Life sucks, and then you die. But I got another radio job anyway.

I always get nostalgic in September.  I began my radio career in the fall of 1976 -- geez, is that 40 YEARS ago? -- at WQCM-FM in Hagerstown, Maryland. I had failed to land an on-air job when I graduated college and went to work instead for an organization that distributed religious radio programs that played early Sunday mornings at stations across America. (What?  You never got up at 3 AM on Sunday to listen to PCS News? What are you, a heathen?) I took a two-week vacation from all the godliness and visited a couple of friends who were on the air -- one of them sort-of thanks to me -- at WRNR in Martinsburg, West Virginia.  The morning guy, Ed Alexander, was an old high school buddy who skipped college and had already bounced around at a couple of radio stations.  The midday jock, Rick Lucas, was a friend from northern California who'd been let go by a station up there; when RNR needed to fill their midday slot, Ed called me, but I was THIS CLOSE to landing a radio job in Southern California, so I recommended Rick, who got the job.  Of course, I didn't get my radio job and went to work for the distributor.
During my vacation, I stayed a week with Ed and a week with Rick. In the middle of the second week I got a little stir-crazy and decided to take some daytrips -- to radio stations, of course. I'd walk in, tell them I was in the business and visiting from California and ask for a look around.  The magic word was "California;" it got me into every station except one (what were you hiding, WEPM and WESM?  Locals later told me the call letters at these elevator-music stations stood for "We Enjoy Poor Music" and "We Enjoy Shitty Music," so maybe they were just embarrassed.). When I visited Pete, the program director at WQCM, he offered me a job: playing rock and roll overnights for $100 a week. Pete's overnight jock had just quit because he found out he could make more money as a carpenter. It took me 20 seconds to say yes.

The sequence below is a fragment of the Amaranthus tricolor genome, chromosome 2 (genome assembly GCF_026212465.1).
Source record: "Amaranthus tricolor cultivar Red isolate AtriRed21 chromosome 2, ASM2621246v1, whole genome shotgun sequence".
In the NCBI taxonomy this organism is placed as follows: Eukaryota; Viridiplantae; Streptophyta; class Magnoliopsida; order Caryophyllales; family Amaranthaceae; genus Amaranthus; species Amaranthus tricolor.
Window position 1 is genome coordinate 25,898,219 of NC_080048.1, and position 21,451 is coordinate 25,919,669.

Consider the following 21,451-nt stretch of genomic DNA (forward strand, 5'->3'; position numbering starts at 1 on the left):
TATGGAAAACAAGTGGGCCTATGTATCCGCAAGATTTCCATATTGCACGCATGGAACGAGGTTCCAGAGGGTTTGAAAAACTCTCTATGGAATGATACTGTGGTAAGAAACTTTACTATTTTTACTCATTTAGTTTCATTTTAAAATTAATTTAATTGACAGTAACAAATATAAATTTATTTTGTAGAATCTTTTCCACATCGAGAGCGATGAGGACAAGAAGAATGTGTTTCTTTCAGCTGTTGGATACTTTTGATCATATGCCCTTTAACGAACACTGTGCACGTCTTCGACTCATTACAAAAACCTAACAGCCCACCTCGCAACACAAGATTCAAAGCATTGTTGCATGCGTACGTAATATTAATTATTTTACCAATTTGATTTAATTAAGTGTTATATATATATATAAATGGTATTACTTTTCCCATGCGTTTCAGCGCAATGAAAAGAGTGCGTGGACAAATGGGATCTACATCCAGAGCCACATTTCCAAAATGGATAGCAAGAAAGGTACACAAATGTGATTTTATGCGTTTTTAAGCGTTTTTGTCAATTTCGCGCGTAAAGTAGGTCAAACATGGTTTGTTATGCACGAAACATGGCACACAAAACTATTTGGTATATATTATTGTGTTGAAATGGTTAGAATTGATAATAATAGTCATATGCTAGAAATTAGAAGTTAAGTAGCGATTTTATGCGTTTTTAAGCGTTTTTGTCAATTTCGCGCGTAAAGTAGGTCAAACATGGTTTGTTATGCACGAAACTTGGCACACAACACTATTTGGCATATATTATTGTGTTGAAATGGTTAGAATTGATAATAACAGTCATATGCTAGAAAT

I flew back to California, gave away my furniture, packed everything else I owned in my 1967 Ford Falcon, and drove to Maryland in three days. (Remind me to tell you the story someday of that cross-country trip, especially the harrowing rainy night I spent on the Pennsylvania Turnpike, a road I now travel regularly.  It's still harrowing.)
And here's where we arrive at the theme of today's essay. WQCM gave me the complete radio experience in about  nine months. I arrived to take the lowliest job there, overnights.  Within a month, the woman doing afternoons quit, and I leapfrogged to afternoons, traditionally the second-best shift at a radio station.  New owners came in January, and they kept Pete as Program Director and named me Music Director, a "management" job with a slight uptick in pay (I was up to $125 a week now!). That step became a leap when Pete argued with the new owners and quit as PD -- he stayed on the air mornings, but the ownership named me the new PD.  "Can I get a raise?" I asked.  Of course, they said, we'll increase your salary in $5 increments every pay period until we get you to $140 a week!
I was riding high.  We tweaked the format to play the hits more often and we were the talk of the town. Yay!